WASHINGTON CROSSING, N.J. – After taking part in every re-enactment of George Washington's Delaware River crossing since 1976, amassing more than 500 books on the American Revolution, and completing a degree in American military history, Ronald Rinaldi III was ready for the role of a lifetime.
But a strong current on Tuesday kept Rinaldi from completing his mission.
Rinaldi played Washington in the 55th annual re-enactment of the military leader's daring Christmas crossing which led to a rout of British-led forces in Trenton and is credited with reviving the downtrodden Continental forces.
"Tonight we cross back into Jersey," said Rinaldi, speaking in the role of Washington to troops assembled along the shores of the Delaware. "The fate of unborn millions will now depend, under God, on the courage and conduct that you show ... I am resolved that by dawn both Trenton and victory shall be ours."
After boarding the boats, Rinaldi and the crews of two other boats waited to cross, and watched as the first boat attempting the short voyage got carried downstream. A rescue craft stationed in the river snared the boat and returned it to the Pennsylvania shore. About 25 re-enactors were aboard.
The rowing portion of the event is scrapped if the river is running too fast or it is too windy, but the current apparently caught organizers by surprise.
Hilary Krueger, director of Pennsylvania's Washington Crossing Historic Park which hosts the re-enactment, said safety is usually the first priority in determining whether the crossing can go forward.
"We're kind of at the mercy of the river," she said.
Three boats trained to cross the river this year, and dozens of re-enactors took part. Usually about 5,000 spectators line the shores to watch the spectacle, in what has become a Christmas Day tradition for many families.
"It wouldn't be a Christmas Day without going down there," said Rinaldi.
Peter Tucci, 47, of New Hope, Pa., attended the re-enactment with his two daughters and two friends visiting from France — which threw their support to the Revolutionary forces partly based on Washington's success at Trenton.
"I'm a big history buff, and I wanted to show it to my daughters and friends," Tucci said. "I think it's under-appreciated how important this victory was."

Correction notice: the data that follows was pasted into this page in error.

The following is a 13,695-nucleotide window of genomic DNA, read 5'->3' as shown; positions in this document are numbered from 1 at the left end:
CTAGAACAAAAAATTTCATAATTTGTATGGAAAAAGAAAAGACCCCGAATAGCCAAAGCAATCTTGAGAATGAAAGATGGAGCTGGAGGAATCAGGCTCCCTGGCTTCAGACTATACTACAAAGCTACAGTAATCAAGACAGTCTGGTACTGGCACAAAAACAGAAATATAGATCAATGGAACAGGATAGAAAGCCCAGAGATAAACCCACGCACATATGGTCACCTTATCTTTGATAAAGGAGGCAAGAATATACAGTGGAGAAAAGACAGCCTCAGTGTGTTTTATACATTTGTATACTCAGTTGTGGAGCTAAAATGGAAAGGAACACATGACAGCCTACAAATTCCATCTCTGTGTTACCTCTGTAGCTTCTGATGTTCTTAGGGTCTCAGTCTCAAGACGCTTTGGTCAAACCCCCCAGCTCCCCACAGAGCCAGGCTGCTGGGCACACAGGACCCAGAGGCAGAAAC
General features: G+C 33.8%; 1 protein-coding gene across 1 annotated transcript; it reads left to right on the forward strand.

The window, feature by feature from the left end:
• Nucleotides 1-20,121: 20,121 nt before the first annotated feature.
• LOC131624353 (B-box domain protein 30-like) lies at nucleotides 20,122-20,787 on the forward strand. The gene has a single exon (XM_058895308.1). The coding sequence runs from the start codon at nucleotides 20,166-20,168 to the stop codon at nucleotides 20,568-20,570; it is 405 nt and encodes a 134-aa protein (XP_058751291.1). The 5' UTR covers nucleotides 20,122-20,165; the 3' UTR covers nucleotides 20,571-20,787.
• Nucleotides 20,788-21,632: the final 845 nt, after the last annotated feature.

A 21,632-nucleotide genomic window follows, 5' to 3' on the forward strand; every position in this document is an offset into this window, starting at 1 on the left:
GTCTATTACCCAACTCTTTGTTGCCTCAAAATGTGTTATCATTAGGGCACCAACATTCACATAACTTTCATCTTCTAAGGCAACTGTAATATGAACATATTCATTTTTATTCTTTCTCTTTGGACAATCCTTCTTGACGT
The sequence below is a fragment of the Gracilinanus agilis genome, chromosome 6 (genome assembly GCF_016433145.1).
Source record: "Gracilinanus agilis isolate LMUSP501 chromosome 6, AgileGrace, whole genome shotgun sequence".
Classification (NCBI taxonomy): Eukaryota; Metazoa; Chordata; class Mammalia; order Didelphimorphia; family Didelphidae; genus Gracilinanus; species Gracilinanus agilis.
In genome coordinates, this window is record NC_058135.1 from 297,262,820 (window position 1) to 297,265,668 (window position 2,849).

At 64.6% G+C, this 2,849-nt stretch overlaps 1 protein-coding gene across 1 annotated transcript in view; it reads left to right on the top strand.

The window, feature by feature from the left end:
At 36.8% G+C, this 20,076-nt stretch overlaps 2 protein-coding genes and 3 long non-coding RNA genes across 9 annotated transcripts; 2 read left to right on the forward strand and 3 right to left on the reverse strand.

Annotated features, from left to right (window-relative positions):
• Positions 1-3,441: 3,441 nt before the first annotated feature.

In the Dec. 25, 1776 crossing some 2,400 soldiers, 200 horses and 18 cannons ferried across the cold Delaware River. The Continental soldiers, many ill-prepared for the cold weather and poorly trained compared to the troops they were about to face, then marched eight miles downriver.
The re-enactors Tuesday wore an assortment of uniforms reflecting the ragtag feel of Washington's troops, and a number had wrapped rags around their feet — as the actual soldiers had done to protect themselves against the blizzard-like conditions.
Washington's troops soundly beat the German mercenary soldiers based in Trenton, capturing 1,000 prisoners, killing 30 troops and only losing two Continental soldiers — and both of them froze to death.
The event was a turning point for the bedraggled Revolutionary forces, showing the mighty British that they were a military force to be reckoned with, giving hope to civilians, and boosting morale with Continental soldiers readying to go home.
"If they didn't win this battle, that would have been the end of the American Revolution," Krueger said.
The actual crossing bears little resemblance to the painting by Emanuel Leutze, a glorified depiction of the event that hangs in New York's Metropolitan Museum of Art.
Leutze's painting shows a daytime crossing. In truth, the bulk of the troops were moved at night. A majestic Washington stands at the bow of a boat, an unlikely occurrence considering the freezing temperatures should he fall in the water.
Rinaldi, 45, of Branchburg, was chosen by a panel of three experts on the crossing and will serve for two years. Prospective George Washingtons are judged on their knowledge of the military leader and the crossing, must possess a uniform resembling Washington's and be able to recite the first two passages from Thomas Paine's stirring tract calling for independence.
Rinaldi, who works as a Middlesex County crime scene investigator, became interested in Revolutionary War history after taking part in the 1976 crossing when he was 14.
"I remember I was fascinated by the muskets and the rifles and the uniforms that the soldiers had," he said.
Rinaldi volunteered as a guide at the park, worked at the Valley Forge National Historical Park, earned an bachelor's degree in American history from George Washington University in Washington, and a master's in military history from Duke University.
Over the years Rinaldi been joined by his father, and his 10-year-old son Ronald was to be in his boat this year as a drummer boy.
"I never thought when I was growing up that I'd be doing this with my son, much less doing Washington," Rinaldi said.